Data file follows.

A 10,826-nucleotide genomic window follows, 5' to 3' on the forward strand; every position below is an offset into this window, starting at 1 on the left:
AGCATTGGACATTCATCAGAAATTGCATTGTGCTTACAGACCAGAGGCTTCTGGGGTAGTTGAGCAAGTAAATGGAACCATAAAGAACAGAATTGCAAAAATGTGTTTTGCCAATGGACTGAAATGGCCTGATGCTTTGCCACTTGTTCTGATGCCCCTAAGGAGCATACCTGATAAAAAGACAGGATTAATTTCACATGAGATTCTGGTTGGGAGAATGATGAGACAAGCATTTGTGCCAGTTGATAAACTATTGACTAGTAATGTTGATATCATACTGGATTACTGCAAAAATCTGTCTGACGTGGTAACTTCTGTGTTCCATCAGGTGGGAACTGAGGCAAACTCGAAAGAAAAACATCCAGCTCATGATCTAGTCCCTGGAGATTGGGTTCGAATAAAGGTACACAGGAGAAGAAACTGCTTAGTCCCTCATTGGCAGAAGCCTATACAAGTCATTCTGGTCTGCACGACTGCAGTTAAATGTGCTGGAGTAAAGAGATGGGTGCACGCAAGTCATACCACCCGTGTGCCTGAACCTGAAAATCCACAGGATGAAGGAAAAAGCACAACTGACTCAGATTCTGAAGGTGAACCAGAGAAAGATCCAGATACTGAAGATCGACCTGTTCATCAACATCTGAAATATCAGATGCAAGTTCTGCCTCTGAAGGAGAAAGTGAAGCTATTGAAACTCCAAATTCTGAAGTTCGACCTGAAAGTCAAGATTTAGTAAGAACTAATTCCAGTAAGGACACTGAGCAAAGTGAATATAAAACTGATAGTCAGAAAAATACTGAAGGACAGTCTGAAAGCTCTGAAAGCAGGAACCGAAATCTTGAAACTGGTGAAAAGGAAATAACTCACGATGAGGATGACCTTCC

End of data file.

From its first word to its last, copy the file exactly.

A 10,826-nucleotide genomic window follows, 5' to 3' on the forward strand; every position below is an offset into this window, starting at 1 on the left:
AGCATTGGACATTCATCAGAAATTGCATTGTGCTTACAGACCAGAGGCTTCTGGGGTAGTTGAGCAAGTAAATGGAACCATAAAGAACAGAATTGCAAAAATGTGTTTTGCCAATGGACTGAAATGGCCTGATGCTTTGCCACTTGTTCTGATGCCCCTAAGGAGCATACCTGATAAAAAGACAGGATTAATTTCACATGAGATTCTGGTTGGGAGAATGATGAGACAAGCATTTGTGCCAGTTGATAAACTATTGACTAGTAATGTTGATATCATACTGGATTACTGCAAAAATCTGTCTGACGTGGTAACTTCTGTGTTCCATCAGGTGGGAACTGAGGCAAACTCGAAAGAAAAACATCCAGCTCATGATCTAGTCCCTGGAGATTGGGTTCGAATAAAGGTACACAGGAGAAGAAACTGCTTAGTCCCTCATTGGCAGAAGCCTATACAAGTCATTCTGGTCTGCACGACTGCAGTTAAATGTGCTGGAGTAAAGAGATGGGTGCACGCAAGTCATACCACCCGTGTGCCTGAACCTGAAAATCCACAGGATGAAGGAAAAAGCACAACTGACTCAGATTCTGAAGGTGAACCAGAGAAAGATCCAGATACTGAAGATCGACCTGTTCATCAACATCTGAAATATCAGATGCAAGTTCTGCCTCTGAAGGAGAAAGTGAAGCTATTGAAACTCCAAATTCTGAAGTTCGACCTGAAAGTCAAGATTTAGTAAGAACTAATTCCAGTAAGGACACTGAGCAAAGTGAATATAAAACTGATAGTCAGAAAAATACTGAAGGACAGTCTGAAAGCTCTGAAAGCAGGAACCGAAATCTTGAAACTGGTGAAAAGGAAATAACTCACGATGAGGATGACCTTCC